This presented such challenges to all of as how to get to work; what to do to ensure our children were taken care of; how to deal with driving and how to avoid personal injuries.

Although this was true of just about everyone, it was particularly true in the case of postal workers.

Many streets and sidewalks were impassable and, despite the fact that most businesses were closed, the employees of the Baltimore Performance Cluster, United States Postal Service, showed their dedication and consciousness by continuing to report for work, sort, dispatch and deliver mail efficiently.

Once again, they proved that postal employees can meet and overcome any obstacles placed in their path when it comes to the performance of their duties, which impact everyone in the nation.

Unfortunately, some of our city rural carriers were involved in vehicle accidents or experienced injuries. However, with almost 3,000 carriers within the Performance Cluster, the overwhelming majority of employees were able to avoid any mishaps.

We would personally like to thank each and every one of our employees for their extraordinary efforts and express our appreciation for their contributions to providing the best possible service to the customers we serve.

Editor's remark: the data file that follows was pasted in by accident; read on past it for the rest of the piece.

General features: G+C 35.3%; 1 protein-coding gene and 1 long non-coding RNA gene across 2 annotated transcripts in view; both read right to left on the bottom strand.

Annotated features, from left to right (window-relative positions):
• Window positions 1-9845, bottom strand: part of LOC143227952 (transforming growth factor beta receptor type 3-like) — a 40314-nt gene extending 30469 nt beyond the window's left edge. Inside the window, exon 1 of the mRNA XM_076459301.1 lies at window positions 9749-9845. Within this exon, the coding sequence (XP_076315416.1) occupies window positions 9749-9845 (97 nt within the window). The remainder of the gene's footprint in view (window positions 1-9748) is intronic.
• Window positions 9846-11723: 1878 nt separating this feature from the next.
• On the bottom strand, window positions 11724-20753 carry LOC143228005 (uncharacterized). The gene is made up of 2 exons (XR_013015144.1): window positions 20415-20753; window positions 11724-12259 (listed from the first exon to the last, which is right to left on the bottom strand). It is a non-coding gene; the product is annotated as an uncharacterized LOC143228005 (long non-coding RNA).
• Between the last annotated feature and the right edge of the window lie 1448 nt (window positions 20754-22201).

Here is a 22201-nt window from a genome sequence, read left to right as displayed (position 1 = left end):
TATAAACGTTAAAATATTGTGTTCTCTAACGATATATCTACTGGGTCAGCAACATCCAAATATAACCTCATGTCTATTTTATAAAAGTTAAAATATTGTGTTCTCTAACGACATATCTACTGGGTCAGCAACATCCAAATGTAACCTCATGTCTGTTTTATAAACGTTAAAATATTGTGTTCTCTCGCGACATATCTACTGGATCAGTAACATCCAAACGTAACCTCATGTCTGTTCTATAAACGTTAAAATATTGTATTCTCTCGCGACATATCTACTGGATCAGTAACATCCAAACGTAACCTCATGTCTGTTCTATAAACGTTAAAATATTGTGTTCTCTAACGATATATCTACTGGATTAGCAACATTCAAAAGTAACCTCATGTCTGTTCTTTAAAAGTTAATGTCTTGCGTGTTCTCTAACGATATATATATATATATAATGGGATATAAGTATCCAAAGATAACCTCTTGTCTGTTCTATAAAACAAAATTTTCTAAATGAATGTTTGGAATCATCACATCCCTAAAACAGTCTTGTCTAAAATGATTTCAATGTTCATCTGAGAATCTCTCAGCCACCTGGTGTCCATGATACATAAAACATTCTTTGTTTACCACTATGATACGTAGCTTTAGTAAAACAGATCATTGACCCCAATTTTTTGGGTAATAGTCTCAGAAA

We express our gratitude to our customers for their patience and understanding during these very trying times.

Your consideration made our job somewhat less difficult and gave us all a sense of accomplishment and pride for being able to achieve our goal of delighting our customers.

Richard W. Rudez

Peter A. Bernard Jr.

Baltimore

The writers are, respectively, district manager and plant manager, Baltimore Performance Cluster.

Eye for an eye

It never ceases to amaze how people like John Thanos can show wanton disregard for others by taking a life and still have their lives defended by people such as Louis P. Boeri (Forum, Jan. 12).

Mr. Boeri apparently interprets the meaning of the word "deterrent" to apply to everyone. Doesn't he realize that death to the perpetrator is absolute deterrence?